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The houting, a fish species that lived in North Sea estuaries and is officially extinct, turns out to be alive and well. Researchers from the University of Amsterdam and the Natural History Museum London extracted DNA from multiple houtings conserved in the museum, up to 250+ years old. Next they compared the DNA of these museum fish with DNA from various currently occurring sibling species. The biologists found hardly any genetic difference between houting and a species called European whitefish. Since this species is still common, houting also isn’t extinct.
‘Extinct’ houting from the collection of the Natural History Museum London. Photo: Ymke Winkel

In a recent publication in the journal BMC Ecology and Evolution, the researchers describe how they isolated mitochondrial DNA from the fish. They even managed to obtain a small piece of DNA from a dried North Sea houting from 1754 that was used by Linnaeus for the official species description. Next they used the DNA to create a phylogenetic tree, in which all examined houting (Coregonus oxyrinchus) ended up in the same group as the European whitefish (Coregonus lavaretus).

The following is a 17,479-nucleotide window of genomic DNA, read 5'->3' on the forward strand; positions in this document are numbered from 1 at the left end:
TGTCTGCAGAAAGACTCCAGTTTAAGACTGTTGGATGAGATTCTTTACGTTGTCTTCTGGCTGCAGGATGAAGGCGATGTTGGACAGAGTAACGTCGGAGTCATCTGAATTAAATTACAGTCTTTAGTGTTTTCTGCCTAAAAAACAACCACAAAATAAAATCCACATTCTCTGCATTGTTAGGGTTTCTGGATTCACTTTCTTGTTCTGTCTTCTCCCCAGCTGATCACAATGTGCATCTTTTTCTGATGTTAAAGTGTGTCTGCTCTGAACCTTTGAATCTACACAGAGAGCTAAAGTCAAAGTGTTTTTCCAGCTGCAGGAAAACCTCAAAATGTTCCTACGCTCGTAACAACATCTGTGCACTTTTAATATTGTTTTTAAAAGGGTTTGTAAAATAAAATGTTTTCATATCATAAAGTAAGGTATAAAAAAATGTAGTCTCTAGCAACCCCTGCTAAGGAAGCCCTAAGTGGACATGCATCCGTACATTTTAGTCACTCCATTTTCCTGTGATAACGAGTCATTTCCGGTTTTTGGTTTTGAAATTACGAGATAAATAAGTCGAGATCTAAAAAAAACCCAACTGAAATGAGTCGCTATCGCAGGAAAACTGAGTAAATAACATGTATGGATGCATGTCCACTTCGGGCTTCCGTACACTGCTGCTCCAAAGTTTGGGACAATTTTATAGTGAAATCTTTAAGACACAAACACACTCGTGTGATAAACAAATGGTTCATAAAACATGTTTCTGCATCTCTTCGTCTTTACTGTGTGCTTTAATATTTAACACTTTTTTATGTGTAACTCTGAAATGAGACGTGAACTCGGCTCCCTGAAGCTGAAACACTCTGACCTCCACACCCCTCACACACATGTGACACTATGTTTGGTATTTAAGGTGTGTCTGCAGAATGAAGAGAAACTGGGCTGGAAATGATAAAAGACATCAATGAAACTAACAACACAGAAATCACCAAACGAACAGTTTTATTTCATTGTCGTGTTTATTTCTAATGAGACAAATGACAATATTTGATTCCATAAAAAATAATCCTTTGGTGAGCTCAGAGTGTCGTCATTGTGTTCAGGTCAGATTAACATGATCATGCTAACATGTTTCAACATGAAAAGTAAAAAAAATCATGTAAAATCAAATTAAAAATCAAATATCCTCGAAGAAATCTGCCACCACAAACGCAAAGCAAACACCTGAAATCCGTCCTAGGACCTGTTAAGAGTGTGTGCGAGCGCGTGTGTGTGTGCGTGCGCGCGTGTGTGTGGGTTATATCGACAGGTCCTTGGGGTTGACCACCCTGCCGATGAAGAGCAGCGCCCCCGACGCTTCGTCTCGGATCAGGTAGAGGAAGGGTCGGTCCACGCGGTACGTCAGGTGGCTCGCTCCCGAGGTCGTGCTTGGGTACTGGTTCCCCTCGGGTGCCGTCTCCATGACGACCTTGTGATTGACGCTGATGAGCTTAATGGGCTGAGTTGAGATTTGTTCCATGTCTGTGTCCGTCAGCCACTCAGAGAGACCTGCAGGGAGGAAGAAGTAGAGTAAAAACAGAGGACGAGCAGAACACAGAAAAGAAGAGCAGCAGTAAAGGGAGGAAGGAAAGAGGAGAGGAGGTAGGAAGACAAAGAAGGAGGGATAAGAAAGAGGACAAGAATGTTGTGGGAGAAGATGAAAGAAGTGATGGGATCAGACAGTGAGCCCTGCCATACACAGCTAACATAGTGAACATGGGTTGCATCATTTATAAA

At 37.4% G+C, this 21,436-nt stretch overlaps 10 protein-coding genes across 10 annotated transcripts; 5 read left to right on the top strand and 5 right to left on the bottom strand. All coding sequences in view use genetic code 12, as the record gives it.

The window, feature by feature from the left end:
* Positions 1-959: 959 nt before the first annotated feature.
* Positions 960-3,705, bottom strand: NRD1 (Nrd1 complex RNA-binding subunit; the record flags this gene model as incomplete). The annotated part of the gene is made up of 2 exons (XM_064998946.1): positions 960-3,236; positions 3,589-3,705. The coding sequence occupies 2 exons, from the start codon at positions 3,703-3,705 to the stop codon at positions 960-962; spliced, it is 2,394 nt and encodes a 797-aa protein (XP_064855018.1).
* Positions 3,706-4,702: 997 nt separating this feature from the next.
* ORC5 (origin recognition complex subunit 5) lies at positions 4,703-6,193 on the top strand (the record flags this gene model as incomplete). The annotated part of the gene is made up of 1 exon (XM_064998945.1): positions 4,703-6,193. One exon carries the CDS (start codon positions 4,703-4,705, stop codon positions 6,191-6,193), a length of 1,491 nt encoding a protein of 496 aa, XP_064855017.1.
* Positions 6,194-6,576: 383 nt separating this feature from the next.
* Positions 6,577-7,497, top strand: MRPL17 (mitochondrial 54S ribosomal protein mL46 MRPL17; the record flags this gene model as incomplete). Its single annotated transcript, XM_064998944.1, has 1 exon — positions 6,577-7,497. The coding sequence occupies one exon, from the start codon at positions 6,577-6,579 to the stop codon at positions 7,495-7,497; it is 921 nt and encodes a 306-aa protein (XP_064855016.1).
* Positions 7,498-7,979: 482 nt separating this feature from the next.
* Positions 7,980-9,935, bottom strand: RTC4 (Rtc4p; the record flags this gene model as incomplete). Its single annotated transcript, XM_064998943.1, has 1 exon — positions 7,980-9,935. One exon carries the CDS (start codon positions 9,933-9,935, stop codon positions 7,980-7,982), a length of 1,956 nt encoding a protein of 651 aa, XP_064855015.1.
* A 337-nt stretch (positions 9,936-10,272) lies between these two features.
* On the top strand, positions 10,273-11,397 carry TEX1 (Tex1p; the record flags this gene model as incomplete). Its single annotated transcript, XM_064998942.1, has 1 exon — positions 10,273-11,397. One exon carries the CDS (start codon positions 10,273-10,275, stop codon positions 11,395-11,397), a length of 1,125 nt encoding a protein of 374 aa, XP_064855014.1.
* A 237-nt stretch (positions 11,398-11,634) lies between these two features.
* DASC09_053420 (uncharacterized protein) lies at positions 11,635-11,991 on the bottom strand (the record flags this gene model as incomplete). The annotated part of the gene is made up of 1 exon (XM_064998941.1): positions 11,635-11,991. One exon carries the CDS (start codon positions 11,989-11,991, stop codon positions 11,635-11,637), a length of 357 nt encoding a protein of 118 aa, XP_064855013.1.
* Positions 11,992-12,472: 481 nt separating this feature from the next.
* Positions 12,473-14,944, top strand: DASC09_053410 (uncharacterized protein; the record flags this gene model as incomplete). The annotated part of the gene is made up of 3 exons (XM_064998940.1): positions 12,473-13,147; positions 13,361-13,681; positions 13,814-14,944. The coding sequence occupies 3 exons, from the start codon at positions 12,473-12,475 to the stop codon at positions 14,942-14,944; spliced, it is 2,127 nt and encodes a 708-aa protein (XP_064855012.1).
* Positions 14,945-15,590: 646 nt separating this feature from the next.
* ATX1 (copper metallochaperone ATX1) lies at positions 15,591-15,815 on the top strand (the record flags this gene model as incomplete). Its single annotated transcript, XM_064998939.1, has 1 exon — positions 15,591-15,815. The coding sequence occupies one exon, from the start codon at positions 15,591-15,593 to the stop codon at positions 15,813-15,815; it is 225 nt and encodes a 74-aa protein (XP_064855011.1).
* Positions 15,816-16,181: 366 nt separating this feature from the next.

Not extinct

According to the researchers, houting is therefore not a separate species. First author Rob Kroes of the University of Amsterdam comments: ‘The European whitefish is fairly widespread in Western and Northern Europe, both in freshwater rivers and lakes, estuaries and the sea. Because we found no species difference between houting of the past and today’s European whitefish, we do not consider the houting to be extinct.’

External traits vs DNA

So, how is it possible that the houting was officially declared extinct in 2008? Kroes: 'It often happens that there is confusion as to whether animals are one species or not. Especially when fish are involved. They often have a lot of variation in morphological traits within a species. In this case, biologists long thought that houting is a different species from the European whitefish due to the length of the snout and the number of gill rakers. But these traits are simply not suitable to say that houting is a different species. Our DNA research now clearly shows that it isn’t.'

Name change

A change of the official Latin species name seems to be in order. However, a definitive adjustment of the name requires a bit of additional research on the DNA of the dried fish from 1754. According to the researchers, this will be difficult to do. Kroes: ‘The DNA is old and damaged, but I think we should try. At the moment, the protected status of various coregonids is a mess. According to the IUCN, North Sea houting is extinct; at the same time, there are various European nature laws that state that both houting and European whitefish must be protected. So we are actually protecting an extinct species that is just swimming around at the moment.'

Details of the publication:

Kroes, R., Winkel, Y., Breeuwer, J.A.J., van Loon, E.E., Loader, S.P., Maclaine, J.S., Verdonschot, P.F.M. & van der Geest, H.G. (2023). Phylogenetic analysis of museum specimens of houting Coregonus oxyrinchus shows the need for a revision of its extinct status. BMC Ecology and Evolution, 23(1), 1–10.

R. (Rob) Kroes

Faculty of Science

Institute for Biodiversity and Ecosystem Dynamics